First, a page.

> Sale shopping is always in vogue, but do you ever get the best deal?

“Sale, sale, sale – must end soon!” Make your way through Bristol on any day of the week, any month of the year and you are likely to be bombarded with promises of “special offers” from clothing retailers. Enticing as they may sound, the problem with these deals is that they don’t end “soon” as the sign states; they just go on, and on and on.

Gone are the days when “The Sales” specifically referred to the traditional once-a-year January sales. In this brave new world of retailing giants, and ever cheaper (if ethically questionable) production methods, we are treated to the year-long temptation of cut-price sales clothing.

Shopping in the sales for that quick fashion fix can become addictive. I often find myself buying things that aren’t perfect, or that I don’t really need, so I decided it was time to go cold turkey on clothes shopping.

I am now three months into a self imposed clothing fast and hope to make it as far as the real sales in January, which will make it six months in total.

But why not indulge every fancy? Well not only is it a drain on the pocket, but it also makes it too easy to end up with far more clothes than any sane person needs, or any sort of student accommodation can cope with.  It’s too easy to accumulate, not because you actually really like any particular item, but simply because it’s there, and you really can’t refuse a “good deal”.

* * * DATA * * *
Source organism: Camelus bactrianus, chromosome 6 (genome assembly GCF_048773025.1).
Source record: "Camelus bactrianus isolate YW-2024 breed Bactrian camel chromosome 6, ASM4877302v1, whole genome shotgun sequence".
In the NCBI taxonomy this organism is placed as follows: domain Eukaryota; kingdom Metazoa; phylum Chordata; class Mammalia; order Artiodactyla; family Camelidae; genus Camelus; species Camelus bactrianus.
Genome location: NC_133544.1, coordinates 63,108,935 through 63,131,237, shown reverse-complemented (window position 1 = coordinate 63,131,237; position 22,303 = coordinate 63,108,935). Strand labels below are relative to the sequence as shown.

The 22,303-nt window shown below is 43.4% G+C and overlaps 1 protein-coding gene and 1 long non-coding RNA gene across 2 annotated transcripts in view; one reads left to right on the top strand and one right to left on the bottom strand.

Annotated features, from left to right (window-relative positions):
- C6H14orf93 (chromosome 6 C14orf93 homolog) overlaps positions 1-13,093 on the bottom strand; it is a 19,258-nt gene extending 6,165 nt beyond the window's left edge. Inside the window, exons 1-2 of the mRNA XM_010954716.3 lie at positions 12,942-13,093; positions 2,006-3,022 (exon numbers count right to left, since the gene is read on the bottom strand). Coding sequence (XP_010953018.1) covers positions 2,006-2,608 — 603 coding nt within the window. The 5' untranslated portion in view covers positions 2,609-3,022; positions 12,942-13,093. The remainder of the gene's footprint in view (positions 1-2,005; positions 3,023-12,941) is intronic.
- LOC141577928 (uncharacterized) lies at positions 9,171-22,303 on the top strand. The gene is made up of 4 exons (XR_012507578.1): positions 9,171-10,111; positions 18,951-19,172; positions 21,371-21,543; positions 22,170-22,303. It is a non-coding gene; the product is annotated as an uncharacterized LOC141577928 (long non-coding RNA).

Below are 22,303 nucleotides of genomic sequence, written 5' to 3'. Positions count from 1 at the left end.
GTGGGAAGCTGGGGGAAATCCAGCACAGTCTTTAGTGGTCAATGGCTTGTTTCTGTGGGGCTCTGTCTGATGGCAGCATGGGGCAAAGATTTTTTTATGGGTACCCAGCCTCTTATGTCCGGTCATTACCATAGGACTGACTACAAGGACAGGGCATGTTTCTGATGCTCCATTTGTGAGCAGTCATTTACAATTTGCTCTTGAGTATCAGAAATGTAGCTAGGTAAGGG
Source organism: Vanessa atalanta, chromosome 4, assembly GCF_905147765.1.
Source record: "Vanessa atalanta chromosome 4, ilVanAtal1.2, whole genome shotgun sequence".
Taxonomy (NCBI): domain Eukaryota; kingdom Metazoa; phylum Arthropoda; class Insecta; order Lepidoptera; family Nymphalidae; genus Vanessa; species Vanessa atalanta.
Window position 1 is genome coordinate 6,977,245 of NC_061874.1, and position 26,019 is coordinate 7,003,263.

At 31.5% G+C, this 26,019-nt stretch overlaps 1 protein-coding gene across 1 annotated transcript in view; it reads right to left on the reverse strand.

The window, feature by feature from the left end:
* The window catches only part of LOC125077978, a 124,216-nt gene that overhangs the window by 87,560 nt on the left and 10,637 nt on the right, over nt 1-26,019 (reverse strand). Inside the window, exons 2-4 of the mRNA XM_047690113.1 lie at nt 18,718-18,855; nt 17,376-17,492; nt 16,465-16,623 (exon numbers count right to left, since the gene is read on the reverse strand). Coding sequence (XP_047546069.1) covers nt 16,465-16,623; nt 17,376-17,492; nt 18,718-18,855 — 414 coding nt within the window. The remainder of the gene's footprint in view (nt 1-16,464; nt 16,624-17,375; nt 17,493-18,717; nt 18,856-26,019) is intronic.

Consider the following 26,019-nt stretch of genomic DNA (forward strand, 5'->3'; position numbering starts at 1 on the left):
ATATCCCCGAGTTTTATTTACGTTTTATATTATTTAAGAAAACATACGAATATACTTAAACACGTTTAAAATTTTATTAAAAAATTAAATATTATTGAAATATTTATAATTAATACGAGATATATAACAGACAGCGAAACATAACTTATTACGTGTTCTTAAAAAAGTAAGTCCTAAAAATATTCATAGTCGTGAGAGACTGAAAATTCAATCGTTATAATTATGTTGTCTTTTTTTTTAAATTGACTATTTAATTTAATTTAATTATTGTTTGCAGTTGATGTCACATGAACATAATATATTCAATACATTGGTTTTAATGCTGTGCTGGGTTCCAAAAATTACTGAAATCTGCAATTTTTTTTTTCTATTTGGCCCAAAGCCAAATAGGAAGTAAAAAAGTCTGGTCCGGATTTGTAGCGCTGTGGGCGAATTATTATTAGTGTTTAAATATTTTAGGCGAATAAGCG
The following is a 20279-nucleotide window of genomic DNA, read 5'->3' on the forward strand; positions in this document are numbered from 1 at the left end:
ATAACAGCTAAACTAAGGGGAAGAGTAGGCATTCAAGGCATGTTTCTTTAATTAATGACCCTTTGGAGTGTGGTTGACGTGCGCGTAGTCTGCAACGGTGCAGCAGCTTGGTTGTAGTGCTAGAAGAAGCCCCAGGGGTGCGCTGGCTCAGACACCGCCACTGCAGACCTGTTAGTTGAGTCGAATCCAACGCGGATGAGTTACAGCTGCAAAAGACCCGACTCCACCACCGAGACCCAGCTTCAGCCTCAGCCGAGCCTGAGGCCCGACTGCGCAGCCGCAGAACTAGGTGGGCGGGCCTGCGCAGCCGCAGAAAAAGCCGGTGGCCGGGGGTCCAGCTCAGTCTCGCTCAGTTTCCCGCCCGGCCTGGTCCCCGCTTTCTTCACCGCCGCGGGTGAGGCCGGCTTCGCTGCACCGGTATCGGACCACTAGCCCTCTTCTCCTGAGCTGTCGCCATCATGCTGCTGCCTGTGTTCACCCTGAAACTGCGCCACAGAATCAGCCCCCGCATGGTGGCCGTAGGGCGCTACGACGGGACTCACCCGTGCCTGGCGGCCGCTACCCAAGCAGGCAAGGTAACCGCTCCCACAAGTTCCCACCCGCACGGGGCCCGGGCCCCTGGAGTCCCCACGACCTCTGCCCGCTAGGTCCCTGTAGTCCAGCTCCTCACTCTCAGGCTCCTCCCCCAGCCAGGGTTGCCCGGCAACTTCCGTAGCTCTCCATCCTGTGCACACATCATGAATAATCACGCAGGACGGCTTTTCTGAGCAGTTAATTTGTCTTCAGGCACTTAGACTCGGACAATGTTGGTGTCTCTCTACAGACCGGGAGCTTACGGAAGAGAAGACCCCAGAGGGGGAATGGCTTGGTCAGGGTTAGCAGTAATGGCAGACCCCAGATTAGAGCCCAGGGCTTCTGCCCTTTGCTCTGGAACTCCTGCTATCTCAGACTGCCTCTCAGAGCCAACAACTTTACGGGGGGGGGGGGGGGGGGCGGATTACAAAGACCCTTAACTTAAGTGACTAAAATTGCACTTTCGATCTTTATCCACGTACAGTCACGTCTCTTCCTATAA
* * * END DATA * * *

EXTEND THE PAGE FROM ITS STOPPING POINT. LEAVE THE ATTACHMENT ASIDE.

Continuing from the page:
My wardrobe is a case in point. After two years of living in Bristol, repeatedly passing through the shopping hot-spots of Park Street, Broadmead, Cabot Circus, and the Gloucester Road area, I have a wardrobe overfull with items that I “sort of” like, and never wear. In fact, at a guess, I probably wear about 20% of the items contained therein on a regular basis, and I know I’m not alone in this.  The majority of the clothes that I don’t wear are impulse buys, and sale items.

When buying clothes, rather than falling for the passable sale item, surely a better investment for us all would be a few, perhaps more expensive, but better tailored, longer-lasting, and if you’re lucky, more ethically sound, items.  It might not be easy, but detoxing rarely is.

After three months of refusing to take part in the ritual of clothes shopping I have slowly begun to dig out items that I forgot were even there, or items that simply needed a button re-attaching, or some other minor repair. Some items I haven’t seen in a while, and they almost feel like new anyway. It really can be a process of detoxification, not just a matter of denial, and in such a heavily consumer-orientated society, it can feel cleansing too.